Hoping to build momentum for closer U.S.-China relations, President Clinton may visit Beijing in June - five months earlier than first planned, an administration official said Thursday.
"There is a desire on our part" to schedule the visit for early summer, "but whether the Chinese have agreed to that I don't know," said the official, insisting on anonymity.In Tokyo on Thursday, former President Jimmy Carter told a Japanese parliamentary committee that Clinton was likely to visit China in June and stop in Japan on his way home, Japan's Foreign Ministry said.
The New York Times reported that the 10-day trip likely will take place in the last week of June and first week of July - after the Paula Jones sexual misconduct trial scheduled to begin May 27 in Little Rock, Ark. Clinton could be called to testify in his defense.
The trial has nothing to do with rescheduling the China trip, the Times reported, citing administration officials. Jones contends she was denied proper raises and career advancement after she refused Clinton's solicitation for sex in 1991 at a Little Rock hotel. Clinton has denied the accusations.
The administration is eager to build on the momentum of a series of high-level visits to China by U.S. officials over the past year. Clinton's visit would be the first by an American president since the disruption in U.S.-China ties following the massacre of civilians in Tiananmen Square in June 1989.
The Times said Chinese officials are enthusiastic at the prospect of an earlier Clinton visit.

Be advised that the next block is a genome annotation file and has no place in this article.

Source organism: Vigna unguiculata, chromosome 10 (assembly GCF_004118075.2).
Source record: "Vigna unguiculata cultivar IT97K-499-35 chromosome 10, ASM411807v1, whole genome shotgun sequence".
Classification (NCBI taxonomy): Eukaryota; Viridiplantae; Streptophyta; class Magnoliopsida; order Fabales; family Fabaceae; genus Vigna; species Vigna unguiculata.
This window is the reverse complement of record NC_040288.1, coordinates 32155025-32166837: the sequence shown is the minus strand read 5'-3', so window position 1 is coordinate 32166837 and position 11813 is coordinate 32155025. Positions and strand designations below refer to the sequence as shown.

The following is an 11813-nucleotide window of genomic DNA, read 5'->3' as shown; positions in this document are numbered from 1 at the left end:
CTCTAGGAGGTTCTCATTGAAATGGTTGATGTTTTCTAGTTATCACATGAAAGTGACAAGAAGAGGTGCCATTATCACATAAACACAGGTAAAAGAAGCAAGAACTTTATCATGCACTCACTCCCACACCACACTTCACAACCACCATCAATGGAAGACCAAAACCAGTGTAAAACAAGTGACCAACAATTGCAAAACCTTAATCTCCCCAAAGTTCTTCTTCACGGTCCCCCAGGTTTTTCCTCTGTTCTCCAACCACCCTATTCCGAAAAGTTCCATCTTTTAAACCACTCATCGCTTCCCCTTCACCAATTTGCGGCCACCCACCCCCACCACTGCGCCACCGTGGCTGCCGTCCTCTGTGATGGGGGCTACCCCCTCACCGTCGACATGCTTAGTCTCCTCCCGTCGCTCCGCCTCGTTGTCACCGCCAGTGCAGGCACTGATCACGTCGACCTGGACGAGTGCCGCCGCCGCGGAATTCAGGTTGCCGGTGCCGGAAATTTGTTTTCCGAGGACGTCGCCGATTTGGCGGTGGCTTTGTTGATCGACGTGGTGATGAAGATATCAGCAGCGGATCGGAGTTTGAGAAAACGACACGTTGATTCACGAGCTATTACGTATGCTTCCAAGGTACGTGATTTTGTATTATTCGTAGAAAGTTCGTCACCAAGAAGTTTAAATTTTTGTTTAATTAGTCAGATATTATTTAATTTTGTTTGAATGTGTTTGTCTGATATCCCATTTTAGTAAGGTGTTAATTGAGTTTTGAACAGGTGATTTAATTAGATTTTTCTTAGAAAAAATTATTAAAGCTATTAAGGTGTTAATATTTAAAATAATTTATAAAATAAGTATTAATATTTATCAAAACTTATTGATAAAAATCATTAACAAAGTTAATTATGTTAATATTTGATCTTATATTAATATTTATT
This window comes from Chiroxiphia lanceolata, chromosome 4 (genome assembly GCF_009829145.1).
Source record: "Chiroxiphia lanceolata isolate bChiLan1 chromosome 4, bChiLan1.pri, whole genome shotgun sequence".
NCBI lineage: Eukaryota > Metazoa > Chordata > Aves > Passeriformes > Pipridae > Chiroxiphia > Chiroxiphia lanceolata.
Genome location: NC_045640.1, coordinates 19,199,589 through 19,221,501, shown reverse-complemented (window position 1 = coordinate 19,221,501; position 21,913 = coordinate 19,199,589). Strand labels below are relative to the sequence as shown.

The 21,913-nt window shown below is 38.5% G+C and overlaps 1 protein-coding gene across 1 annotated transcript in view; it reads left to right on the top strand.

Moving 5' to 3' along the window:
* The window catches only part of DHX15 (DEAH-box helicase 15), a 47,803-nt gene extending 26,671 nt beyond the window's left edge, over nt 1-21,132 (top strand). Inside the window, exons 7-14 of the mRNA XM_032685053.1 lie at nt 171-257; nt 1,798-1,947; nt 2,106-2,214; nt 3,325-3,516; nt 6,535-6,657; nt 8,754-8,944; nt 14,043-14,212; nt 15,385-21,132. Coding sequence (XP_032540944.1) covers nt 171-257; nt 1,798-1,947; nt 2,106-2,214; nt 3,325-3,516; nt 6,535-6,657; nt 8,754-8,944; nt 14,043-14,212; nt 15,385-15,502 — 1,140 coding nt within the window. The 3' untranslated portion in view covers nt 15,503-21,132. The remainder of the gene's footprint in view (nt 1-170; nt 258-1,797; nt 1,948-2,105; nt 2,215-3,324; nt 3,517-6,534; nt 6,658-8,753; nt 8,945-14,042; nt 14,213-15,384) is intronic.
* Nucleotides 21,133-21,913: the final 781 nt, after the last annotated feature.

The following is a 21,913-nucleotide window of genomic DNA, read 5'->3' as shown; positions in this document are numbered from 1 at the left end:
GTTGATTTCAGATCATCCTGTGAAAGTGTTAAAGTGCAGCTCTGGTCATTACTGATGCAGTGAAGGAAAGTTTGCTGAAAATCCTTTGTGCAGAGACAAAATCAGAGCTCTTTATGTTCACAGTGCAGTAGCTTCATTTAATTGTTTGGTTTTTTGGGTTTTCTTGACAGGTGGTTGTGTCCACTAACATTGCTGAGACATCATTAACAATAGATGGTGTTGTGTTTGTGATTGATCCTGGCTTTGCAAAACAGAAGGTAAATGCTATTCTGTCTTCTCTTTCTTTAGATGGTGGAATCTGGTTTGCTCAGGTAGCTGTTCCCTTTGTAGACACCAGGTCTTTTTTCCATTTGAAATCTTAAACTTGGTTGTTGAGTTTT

The administration official who confirmed the intent to reschedule Clinton's trip told The Associated Press there is a desire not to lose the momentum gained by President Jiang Zemin's visit to the United States last October. In those meetings, Clinton accepted Jiang's invitation to make a reciprocal visit.
The Times reported the White House is concerned that relations with China have deteriorated in recent months, particularly over disagreements about U.N. policy toward Iraq. China has opposed U.S. threats to use military force against Iraq.
The House, meanwhile, has approved a bill intended to spur economic growth in 48 sub-Saharan nations of Africa.
In addition to promoting economic self-reliance for African countries, the legislation approved Wednesday by a 233-186 vote would allow the president to determine eligibility of specific nations to participate in broader U.S economic and financial aid programs.
"We made a first step toward replacing aid with trade, with starting Africa on the road to catching up with other regions of the world in economic development," said Rep. Phil Crane, R-Ill., chairman of the House Ways and Means trade subcommittee.
The House action came as President Clinton added Rwanda to the list of African nations he will visit this month.
Clinton leaves Washington on March 22 for a 12-day trip to five African nations - Botswana, Ghana, Senegal, South Africa and Uganda. He will be the first U.S. president to visit those countries and the first president to visit sub-Saharan Africa since Jimmy Carter in April 1978.
Rwanda was added to the itinerary to demonstrate "the importance the United States attaches to efforts to resolve the conflicts there that have led to genocide," said White House spokesman Mike McCurry.